The Joint United Nations Programme on HIV/AIDS (UNAIDS) and the U.S. President’s Emergency Plan for AIDS Relief (PEPFAR) today launched a five-year action framework to accelerate the scale-up of voluntary medical male circumcision (VMMC) for HIV prevention. The framework—developed by the World Health Organization (WHO), UNAIDS, PEFPAR, the Bill & Melinda Gates Foundation and the World Bank in consultation with national Ministries of Health—calls for the immediate roll-out and expansion of VMMC services in 14 priority countries of eastern and southern Africa.
“Voluntary medical male circumcision is a high-impact and cost-effective prevention tool that will bring us one step closer to our goal of an HIV-free generation," said UNAIDS Executive Director Michel Sidibé, who unveiled the action framework at the 16th International Conference on AIDS and STIs in Africa (ICASA), together with partners. “Each HIV infection averted is money in the bank and fiscal space for the future,” he added. Joining Mr Sidibé at the launch in Addis Ababa, Ethiopia, were the U.S. Global AIDS Coordinator Dr Eric Goosby and the former President of Botswana, Festus Mogae.
There is compelling evidence that VMMC, when provided by well-trained health professionals, reduces the risk of sexual transmission of HIV from women to men by approximately 60 per cent. Since 2007, WHO and UNAIDS have urged countries with high HIV prevalence and low levels of male circumcision to expand access to safe VMMC services.
VMMC offers excellent value for money. Recent modelling commissioned by PEPFAR and UNAIDS found that reaching 80% coverage of adult VMMC in the 14 priority countries would entail performing approximately 20 million circumcisions on men aged 15-49 by the year 2015. Such a scale-up would cost a total of US$1.5 billion and would result in a net savings of US$16.5 billion by 2025 due to averted treatment and care costs. An estimated 3.4 million new HIV infections would be averted through 2025.
To date, the scale-up of VMMC has been modest in most countries. According to the joint framework, more than 550 000 men aged 15-49 had been circumcised in the 14 priority countries by the end of 2010. The greatest success in scaling up adult VMMC has occurred in Kenya, particularly in Nyanza Province. While progress in implementing VMMC programmes has been more limited in the other priority countries, nearly all countries saw the pace of scale-up quicken in 2010.
Acknowledging the important role of country ownership and accountability in health systems, U.S. Global AIDS Ambassador Dr Eric Goosby stated, “PEPFAR strongly supports heightened and immediate national ownership in all priority countries to implement safe, efficient voluntary medical male circumcision scale-up strategies. VMMC offers men an unprecedented opportunity to assume a proactive role in reducing their risk of contracting HIV, empowering them to protect their health and the health of their partners."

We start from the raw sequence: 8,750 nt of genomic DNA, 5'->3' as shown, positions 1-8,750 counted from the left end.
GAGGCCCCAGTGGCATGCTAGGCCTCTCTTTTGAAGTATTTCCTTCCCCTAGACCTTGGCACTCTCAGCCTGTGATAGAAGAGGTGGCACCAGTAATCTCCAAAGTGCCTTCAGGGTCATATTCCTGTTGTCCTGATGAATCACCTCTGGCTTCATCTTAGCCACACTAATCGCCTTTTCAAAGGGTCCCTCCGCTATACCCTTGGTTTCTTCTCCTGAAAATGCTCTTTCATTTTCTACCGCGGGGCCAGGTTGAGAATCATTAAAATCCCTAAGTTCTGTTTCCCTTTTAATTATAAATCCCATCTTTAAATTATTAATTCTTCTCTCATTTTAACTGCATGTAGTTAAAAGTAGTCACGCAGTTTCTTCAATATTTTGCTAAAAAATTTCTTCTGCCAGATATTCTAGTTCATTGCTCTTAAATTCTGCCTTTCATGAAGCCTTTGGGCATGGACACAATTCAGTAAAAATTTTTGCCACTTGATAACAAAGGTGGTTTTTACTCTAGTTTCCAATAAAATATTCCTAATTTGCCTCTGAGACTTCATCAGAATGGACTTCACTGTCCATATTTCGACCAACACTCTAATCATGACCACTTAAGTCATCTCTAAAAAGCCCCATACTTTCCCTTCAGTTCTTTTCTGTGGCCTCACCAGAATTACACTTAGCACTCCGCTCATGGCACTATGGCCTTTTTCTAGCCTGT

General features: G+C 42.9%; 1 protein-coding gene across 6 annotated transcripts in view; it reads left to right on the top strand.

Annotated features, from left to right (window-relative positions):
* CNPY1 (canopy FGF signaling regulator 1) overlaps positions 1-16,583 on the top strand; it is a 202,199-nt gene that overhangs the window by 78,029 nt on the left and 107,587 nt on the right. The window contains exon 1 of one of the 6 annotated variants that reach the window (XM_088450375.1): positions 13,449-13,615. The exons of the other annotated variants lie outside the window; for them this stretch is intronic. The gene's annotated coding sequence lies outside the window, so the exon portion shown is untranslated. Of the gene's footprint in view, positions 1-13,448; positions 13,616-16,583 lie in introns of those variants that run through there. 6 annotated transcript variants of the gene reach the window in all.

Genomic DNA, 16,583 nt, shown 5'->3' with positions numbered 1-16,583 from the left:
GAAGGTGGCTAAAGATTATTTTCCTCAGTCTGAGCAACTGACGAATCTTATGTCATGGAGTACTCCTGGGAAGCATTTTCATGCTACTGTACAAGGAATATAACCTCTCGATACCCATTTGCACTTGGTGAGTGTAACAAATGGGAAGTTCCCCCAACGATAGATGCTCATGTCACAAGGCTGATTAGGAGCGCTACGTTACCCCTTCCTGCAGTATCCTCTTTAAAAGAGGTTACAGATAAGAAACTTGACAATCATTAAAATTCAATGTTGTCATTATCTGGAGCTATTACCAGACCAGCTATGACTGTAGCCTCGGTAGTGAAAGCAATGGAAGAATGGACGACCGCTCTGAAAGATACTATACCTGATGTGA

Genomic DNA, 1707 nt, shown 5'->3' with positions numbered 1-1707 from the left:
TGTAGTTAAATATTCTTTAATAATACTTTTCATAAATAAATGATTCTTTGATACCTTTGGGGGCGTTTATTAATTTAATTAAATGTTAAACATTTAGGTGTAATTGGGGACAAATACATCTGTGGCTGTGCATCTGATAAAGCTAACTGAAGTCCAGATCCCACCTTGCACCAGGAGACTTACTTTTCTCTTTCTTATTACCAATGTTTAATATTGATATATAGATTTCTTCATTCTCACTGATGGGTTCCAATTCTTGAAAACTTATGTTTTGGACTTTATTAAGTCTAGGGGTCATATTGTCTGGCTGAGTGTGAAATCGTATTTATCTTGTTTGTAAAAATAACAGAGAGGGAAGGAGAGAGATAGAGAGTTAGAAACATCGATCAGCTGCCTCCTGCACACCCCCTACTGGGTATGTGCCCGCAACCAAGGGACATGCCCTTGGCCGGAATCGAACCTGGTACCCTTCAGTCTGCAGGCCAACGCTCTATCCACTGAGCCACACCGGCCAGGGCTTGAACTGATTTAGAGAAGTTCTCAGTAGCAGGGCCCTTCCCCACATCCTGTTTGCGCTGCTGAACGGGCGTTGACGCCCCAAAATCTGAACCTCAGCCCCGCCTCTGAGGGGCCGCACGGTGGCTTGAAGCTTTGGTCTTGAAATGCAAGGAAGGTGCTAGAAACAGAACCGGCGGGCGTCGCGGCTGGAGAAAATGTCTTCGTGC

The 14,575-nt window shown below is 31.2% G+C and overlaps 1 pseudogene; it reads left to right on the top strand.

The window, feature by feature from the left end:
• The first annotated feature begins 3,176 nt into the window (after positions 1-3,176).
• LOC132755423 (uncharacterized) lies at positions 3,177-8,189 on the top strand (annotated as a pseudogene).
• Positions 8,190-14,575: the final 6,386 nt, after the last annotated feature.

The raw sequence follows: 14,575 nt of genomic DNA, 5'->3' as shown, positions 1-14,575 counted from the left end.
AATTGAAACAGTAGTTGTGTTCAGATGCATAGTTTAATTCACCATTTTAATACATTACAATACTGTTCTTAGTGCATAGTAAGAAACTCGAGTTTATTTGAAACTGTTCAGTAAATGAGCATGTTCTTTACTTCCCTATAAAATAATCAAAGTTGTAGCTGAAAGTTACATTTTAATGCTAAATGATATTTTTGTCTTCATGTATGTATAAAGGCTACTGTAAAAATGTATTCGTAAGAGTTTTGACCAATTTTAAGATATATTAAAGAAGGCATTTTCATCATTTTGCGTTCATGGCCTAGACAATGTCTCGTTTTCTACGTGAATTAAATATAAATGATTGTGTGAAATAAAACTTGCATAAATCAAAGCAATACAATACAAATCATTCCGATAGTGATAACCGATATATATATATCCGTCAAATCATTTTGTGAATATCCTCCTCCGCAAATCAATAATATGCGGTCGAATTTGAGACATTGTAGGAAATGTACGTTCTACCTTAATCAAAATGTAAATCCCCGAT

The new framework proposes strategic and coordinated action among partners at local, national and global levels to harness resources and focus on reaching adult and adolescent men with VMMC services as quickly and safely as possible. It underscores that country leadership is critical to the success and sustainability of this initial phase of VMMC programmes. The longer-term goal is to offer VMMC for all infants in the priority countries—replacing the need for adolescent and adult VMMC.
Innovation in service delivery, supply chain logistics, human resource deployment and medical devices is encouraged to improve efficiency, access, and safety, while creating demand for VMMC services. The framework urges governments in the 14 priority countries to seek funding from a range of domestic and international sources—with a view, over time, to a greater reliance on national on and local resources.
Speaking at today’s press briefing, Mr Festus Mogae called on leaders to support and scale up VMMC programmes in the 14 priority countries. “Strong collaboration between political, traditional and religious leadership will be critical to the safe and effective scale up of VMMC services,” said Mr Mogae, who is the chairman of Champions for an HIV-Free Generation, a non-governmental organization. “The key role of religious and traditional leaders is to ensure that there is a working partnership with the communities so that while the circumcision is done medically as an add-on HIV prevention strategy, it still retains its religious or cultural significance to the communities,” he added.
VMMC is an important component of a comprehensive HIV prevention package. WHO, UNAIDS and PEPFAR recommend a combination approach to HIV prevention that includes the correct and consistent use of male and female condoms; treatment for sexually transmitted infections; the promotion of safer sexual practices such as avoidance of penetrative sex; the provision of antiretroviral therapy for HIV-positive people who are eligible for treatment; and voluntary medical male circumcision in certain settings.
VMMC is a life-saving HIV intervention with major cost benefits. A one-time health intervention, VMMC confers life-long partial protection against HIV. The joint framework launched today embraces urgent and widespread scale-up of VMMC in all priority countries through a coordinated, country-driven effort.